The Daily Rise: Wednesday, April 6

Thank You, Sacramento

A big thank you to everyone who joined yesterday’s event in Sacramento. With special thanks to our panelists: Assemblyman Bill Brough, Jennifer Hinkel, Elizabeth Lacasia, Dr. Charles H. Weaver, Aimed Alliance’s Stacey L. Worthy and our policy director Jonathan Wilcox.

For anyone who missed the event, you can check out the videos, which were streamed live via Periscope.

We were overwhelmed by the turnout and interest among patients, lawmakers, advocates and medical professionals who are working to eliminate the real barriers standing between patients and the effective treatments.

In recent months, California has moved toward protecting patients with the bipartisan passage of AB 374, which protects patients from “step therapy,” or fail first insurance policies.

Patients are making their voice heard in Sacramento, and we’re energized by our mobilization of patients.

Bias in Pain Management

CBS News’ Ashley Welch reports that that there’s a racial bias in pain management. A new study suggests that African Americans “are systematically under-treated for pain when compared to white patients.”

The research, which was published in the journal Proceedings of the National Academy of Sciences, originates from the University of Virginia’s investigation into medical students and new doctors’ treatment of patients.

“Many previous studies have shown that black Americans are under-treated for pain compared to white Americans, because physicians might assume black patients might abuse the medications or because they might not recognize the pain of their black patients in the first place,” Kelly Hoffman, a UVA psychology Ph.D. candidate who led the study, said in a statement. “Our findings show that beliefs about black-white differences in biology may contribute to this disparity.”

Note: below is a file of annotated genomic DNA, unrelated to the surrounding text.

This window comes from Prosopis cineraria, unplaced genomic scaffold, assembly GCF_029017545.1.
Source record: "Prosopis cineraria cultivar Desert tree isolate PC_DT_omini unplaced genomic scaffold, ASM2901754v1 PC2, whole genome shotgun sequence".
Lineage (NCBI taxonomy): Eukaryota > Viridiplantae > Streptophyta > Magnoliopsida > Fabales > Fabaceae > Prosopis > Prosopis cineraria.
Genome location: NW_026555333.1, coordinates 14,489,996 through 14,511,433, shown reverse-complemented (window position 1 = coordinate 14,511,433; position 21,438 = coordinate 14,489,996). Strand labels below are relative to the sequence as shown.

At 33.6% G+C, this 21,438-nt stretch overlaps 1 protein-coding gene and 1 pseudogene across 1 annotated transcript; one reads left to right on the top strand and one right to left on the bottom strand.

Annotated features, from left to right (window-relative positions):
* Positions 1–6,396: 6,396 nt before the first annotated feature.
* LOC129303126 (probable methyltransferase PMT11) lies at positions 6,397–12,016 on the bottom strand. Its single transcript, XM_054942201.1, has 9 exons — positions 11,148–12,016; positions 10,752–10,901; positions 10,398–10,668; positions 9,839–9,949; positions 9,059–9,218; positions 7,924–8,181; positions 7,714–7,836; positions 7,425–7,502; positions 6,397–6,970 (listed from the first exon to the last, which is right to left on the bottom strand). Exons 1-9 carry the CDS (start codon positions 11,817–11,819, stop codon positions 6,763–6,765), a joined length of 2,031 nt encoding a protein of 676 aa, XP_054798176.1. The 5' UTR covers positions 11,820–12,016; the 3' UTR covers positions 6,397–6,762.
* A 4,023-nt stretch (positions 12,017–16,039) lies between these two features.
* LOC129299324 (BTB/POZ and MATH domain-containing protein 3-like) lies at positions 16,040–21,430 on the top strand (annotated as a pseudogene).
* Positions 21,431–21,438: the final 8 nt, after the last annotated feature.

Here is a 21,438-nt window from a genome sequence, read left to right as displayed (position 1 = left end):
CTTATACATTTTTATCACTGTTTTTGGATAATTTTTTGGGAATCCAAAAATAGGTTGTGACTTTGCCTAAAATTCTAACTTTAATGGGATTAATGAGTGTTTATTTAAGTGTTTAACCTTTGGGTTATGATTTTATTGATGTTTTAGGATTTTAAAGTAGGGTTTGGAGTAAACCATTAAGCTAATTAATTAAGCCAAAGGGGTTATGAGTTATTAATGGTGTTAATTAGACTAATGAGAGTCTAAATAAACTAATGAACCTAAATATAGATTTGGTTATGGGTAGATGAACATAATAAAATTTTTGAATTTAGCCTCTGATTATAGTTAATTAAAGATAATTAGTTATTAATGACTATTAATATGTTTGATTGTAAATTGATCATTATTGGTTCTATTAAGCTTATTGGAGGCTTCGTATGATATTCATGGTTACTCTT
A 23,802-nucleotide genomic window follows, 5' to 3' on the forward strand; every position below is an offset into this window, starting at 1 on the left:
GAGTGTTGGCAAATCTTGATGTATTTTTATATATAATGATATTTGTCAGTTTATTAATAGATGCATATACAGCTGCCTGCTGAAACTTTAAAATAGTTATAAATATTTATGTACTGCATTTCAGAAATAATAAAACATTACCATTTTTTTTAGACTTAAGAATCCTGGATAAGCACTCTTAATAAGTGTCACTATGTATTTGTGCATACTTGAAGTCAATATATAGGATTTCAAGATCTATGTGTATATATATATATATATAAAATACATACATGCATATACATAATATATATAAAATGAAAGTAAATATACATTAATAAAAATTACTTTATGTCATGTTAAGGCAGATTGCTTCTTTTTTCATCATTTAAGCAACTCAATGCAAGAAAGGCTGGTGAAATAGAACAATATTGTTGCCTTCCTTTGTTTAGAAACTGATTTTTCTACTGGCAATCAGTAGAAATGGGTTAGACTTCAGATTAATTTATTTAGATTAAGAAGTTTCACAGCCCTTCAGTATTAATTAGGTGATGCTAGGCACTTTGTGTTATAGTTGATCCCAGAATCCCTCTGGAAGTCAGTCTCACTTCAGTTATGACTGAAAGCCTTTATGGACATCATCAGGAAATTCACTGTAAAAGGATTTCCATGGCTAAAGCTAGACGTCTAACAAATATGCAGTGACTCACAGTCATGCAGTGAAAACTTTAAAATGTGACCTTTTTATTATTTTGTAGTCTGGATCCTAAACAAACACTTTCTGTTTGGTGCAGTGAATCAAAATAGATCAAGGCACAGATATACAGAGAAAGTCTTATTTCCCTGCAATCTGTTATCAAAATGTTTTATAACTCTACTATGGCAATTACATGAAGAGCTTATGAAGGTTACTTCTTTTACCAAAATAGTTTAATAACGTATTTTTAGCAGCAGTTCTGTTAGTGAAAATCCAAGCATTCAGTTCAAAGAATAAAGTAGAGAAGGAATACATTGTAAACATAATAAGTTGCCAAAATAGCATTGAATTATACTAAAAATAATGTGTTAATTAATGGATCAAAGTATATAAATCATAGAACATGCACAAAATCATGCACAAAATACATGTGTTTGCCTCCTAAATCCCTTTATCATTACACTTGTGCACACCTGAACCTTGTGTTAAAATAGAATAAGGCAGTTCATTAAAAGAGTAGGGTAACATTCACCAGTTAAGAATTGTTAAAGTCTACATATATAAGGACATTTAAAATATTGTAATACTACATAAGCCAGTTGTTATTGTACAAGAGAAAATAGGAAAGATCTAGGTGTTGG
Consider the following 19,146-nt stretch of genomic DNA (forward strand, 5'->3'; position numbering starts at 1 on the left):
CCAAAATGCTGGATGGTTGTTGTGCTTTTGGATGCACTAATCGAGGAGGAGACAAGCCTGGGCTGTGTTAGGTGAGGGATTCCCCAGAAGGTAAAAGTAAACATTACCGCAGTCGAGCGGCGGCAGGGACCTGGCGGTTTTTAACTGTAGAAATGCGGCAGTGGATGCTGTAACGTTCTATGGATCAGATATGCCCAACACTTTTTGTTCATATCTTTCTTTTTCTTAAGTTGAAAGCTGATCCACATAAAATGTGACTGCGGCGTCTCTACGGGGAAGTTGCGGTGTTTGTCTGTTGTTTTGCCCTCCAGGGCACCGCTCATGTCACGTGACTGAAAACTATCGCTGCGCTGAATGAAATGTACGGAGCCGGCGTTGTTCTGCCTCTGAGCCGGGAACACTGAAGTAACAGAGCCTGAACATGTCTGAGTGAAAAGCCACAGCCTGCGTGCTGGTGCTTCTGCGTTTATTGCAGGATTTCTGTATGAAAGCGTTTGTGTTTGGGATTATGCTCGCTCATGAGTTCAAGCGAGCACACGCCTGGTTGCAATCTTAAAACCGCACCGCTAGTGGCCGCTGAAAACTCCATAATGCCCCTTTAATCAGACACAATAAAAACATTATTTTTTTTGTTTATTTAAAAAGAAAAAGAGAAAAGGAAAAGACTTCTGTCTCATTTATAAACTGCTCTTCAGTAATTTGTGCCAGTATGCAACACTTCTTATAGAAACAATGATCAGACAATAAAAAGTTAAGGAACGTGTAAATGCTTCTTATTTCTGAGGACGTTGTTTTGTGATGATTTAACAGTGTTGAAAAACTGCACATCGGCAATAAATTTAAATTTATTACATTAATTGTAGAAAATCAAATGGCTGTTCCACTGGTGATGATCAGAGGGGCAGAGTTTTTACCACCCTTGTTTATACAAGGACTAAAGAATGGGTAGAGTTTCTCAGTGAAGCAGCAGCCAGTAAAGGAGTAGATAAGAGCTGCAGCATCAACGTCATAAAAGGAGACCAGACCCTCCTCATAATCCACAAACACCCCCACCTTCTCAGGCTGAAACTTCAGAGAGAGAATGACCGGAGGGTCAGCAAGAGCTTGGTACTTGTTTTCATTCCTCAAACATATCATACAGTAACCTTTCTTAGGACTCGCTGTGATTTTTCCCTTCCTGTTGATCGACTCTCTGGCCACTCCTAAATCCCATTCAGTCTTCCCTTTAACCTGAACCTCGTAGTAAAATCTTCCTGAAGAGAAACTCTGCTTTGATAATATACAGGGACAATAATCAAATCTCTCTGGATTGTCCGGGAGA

Help Me, Help You

Kaiser Health News’ Michelle Andrews reports on a new study published in the April issue of the journal Health Affairs which found evidence to suggest that incorporating “patient-reported outcomes” improves clinical care.

“Patients were pleased because they saw that their assessment of their pain and function was part of the process,” Dr. Patricia Franklin, a professor of orthopedics and physical rehabilitation at U-Mass who co-authored the Health Affairs study, told Kaiser Health News. “Surgeons were glad to have the data on the severity of pain before and after surgery.”

This research confirms what patients have known all along. Patients need to be engaged in their medical decisions. Physical exams, medical tests and biological measures are more effective when they are combined with patient-reported outcomes.

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